By Janelle Eklund
It was a beautiful and sunny day for the third annual Earth Discovery Day, held at Wrangell St. Elias National Park and Preserve Visitor Center on May 3. Over 124 fourth, fifth, and sixth-graders from Copper River schools attended the event, which was organized by Wrangell Institute for Science and Environment in cooperation with the National Park Service.
WISE had many partners to help with the presentations, including NPS, Bureau of Land Management, Alaska Dept. of Fish and Game, Copper River Native Association, Alaska State Troopers, Bird Treatment and Learning Center, Kenny Lake Soil and Water Conservation District, National Parks Conservation Association, Cooperative Extension Service, Project Learning Tree, and Resource Conservation and Development.
Presenters gave exciting lessons on leaf identification, nature observation skills, compass reading, water safety, Native subsistence activities, fish age determinations, recycling, “Leave No Trace” program for outdoor activities, protecting our watershed, and understanding the life cycles of birds. Volunteers from the Bird Treatment and Learning Center in Anchorage brought a live great gray owl, a raven, and an American kestrel to show the groups. “Bat and the Moth” and “Owl and the Raven” games provided students with an understanding of how animals and birds depend on each other in the ecosystem.
Each grade had the opportunity to visit four learning stations. Students were divided into groups of 10-13 and rotated around the loop, spending 35 minutes at each station. Each student received a “Passport” booklet with questions to answer about the presentations. Student answers told a story of a day full of new learning adventures: “White spruce has longer needles than black spruce”; “The Great Gray Owl is the largest species of owls”; and “I learned that ravens are omnivores and that you can age fish by their scales”. Asked how they will use what they learned, some students wrote: “When I go camping I will keep my food in a safe place”; “I will take care of nature and recycle and try to get a job with fish”, and “I will always be safe in the water and never get lost with a compass.” The day was a big success and students and presenters said they were looking forward to another discovery day next spring.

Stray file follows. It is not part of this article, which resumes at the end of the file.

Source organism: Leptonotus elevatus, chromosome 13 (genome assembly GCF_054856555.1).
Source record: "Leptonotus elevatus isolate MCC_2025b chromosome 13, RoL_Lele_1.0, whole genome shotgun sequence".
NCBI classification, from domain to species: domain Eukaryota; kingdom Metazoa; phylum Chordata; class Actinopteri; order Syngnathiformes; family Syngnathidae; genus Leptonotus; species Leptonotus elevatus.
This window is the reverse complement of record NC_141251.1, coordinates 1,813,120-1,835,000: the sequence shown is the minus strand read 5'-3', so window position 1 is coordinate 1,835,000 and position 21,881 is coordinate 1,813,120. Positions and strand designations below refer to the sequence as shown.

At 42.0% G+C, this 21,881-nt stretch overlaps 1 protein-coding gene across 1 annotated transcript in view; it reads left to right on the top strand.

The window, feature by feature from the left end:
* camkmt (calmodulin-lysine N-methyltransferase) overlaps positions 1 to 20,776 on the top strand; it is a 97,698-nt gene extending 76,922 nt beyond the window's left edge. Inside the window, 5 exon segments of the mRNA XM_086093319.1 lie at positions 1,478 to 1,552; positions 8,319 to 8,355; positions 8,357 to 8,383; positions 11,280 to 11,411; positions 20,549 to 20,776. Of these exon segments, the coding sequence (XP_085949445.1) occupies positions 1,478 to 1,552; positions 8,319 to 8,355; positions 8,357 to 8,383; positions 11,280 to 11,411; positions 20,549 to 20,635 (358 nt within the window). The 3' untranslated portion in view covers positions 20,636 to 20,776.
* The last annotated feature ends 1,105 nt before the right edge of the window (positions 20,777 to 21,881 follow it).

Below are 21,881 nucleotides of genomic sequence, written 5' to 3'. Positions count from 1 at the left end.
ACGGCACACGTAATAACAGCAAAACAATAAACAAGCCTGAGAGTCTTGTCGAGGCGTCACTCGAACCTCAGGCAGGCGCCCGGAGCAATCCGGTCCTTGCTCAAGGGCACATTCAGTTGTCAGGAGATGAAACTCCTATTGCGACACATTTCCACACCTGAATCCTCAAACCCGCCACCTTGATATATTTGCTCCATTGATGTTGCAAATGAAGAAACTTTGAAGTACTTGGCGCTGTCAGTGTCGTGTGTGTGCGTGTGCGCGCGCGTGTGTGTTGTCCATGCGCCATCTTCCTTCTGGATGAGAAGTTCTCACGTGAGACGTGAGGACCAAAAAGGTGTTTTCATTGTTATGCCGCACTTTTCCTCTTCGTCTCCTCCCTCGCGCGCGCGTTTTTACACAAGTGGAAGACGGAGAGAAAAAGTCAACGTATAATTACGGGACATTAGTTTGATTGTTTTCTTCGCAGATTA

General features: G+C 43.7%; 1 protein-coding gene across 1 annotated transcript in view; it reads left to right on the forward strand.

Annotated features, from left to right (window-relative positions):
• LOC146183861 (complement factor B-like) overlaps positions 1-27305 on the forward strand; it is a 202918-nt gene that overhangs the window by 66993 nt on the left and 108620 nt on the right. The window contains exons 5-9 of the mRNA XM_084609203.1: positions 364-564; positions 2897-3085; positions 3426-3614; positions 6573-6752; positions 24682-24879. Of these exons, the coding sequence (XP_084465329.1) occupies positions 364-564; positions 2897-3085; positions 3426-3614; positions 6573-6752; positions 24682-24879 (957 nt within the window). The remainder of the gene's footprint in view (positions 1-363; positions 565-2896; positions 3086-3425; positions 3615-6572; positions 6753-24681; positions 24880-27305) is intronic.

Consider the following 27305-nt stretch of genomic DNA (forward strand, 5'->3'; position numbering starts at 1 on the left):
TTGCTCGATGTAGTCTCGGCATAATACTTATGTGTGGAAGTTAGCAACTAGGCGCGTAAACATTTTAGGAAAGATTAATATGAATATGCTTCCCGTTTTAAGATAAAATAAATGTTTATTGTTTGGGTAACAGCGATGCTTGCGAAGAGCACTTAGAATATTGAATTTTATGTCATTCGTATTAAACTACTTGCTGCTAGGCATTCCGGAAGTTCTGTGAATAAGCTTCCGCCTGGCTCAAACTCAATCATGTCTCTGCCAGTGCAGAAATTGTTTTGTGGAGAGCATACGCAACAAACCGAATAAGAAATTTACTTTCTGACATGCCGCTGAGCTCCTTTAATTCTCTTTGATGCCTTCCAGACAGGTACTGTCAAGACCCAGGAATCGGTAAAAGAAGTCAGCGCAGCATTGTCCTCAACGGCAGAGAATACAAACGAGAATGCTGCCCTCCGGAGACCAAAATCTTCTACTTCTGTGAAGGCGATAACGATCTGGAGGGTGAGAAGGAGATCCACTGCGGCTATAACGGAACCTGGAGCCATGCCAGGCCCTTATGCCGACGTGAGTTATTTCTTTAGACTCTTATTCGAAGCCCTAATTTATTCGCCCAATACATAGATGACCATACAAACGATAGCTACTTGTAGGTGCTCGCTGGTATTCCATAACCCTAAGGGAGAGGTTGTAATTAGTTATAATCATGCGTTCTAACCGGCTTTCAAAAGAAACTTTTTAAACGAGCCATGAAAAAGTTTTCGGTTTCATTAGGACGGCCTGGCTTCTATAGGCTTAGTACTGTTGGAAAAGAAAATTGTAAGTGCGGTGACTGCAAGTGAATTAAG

The purpose of WISE’s annual Earth Discovery Day is to provide students with a field trip opportunity in a diverse outdoor classroom setting. Students participate in activities that cultivate observation skills and an appreciation of their role in protecting the land and animal habitat around them in Alaska. These experiences weave the wonder of discovery with excitement and fun. Teachers often use Earth Discovery Day learning experiences to launch writing and research assignments on local science topics. WISE board member Wendy Langseth evaluated Earth Discovery Day presentation plans to make sure the field trip day would meet State of Alaska science education standards.
WISE would like to thank all the sponsors that made this program possible: Alaska Conservation Foundation, Leave No Trace Tools for Teaching, National Park Service Park Steward Events Grant Program, Wells Fargo, and all the partners listed above. Volunteers make this program possible and WISE would like to thank the parents and chaperones for all their support. WISE raises funds each year from donations and sponsorships to provide its programs.
WISE also has a lecture series. So far this year they have helped sponsor lectures on climate change, fish of the Wrangell St Elias National Park and Preserve, invasive plant species, morel mushrooms, mud volcanoes and tsunamis. This summer WISE will be helping the Park Service and Copper River Native Association with summer camps and other learning opportunities. It is nice to see local volunteers provide their time, equipment, and money to teach our children about the Copper Basin and the wonders it holds for all of us.
From Left to Right-
An American kestrel spreads its wings for students. Karen Ottenbreit and other volunteers from the Bird Treatment and Learning Center brought live birds for students to view.
Corey Schwanke, Fish biologist at Alaska Department of Fish and Game in Glennallen, shows students various ways to age a fish.
CRNA’s Sharon Tyone and volunteer Charles Nuipok talk to Copper River students about Native subsistence lifestyles and show off some traditional handiwork made by people in the area.
Doug Vollman of the Kenny Lake Soil and Water District demonstrates source and point source pollution and it’s effects on the environment.
Photos by Paul Boos
Who We Are
WISEfriends are several writers connected with Wrangell Institute for Science and Environment, a nonprofit organization located in Alaska's Copper River Valley. Most of these articles originally appeared in our local newspaper, the Copper River Record.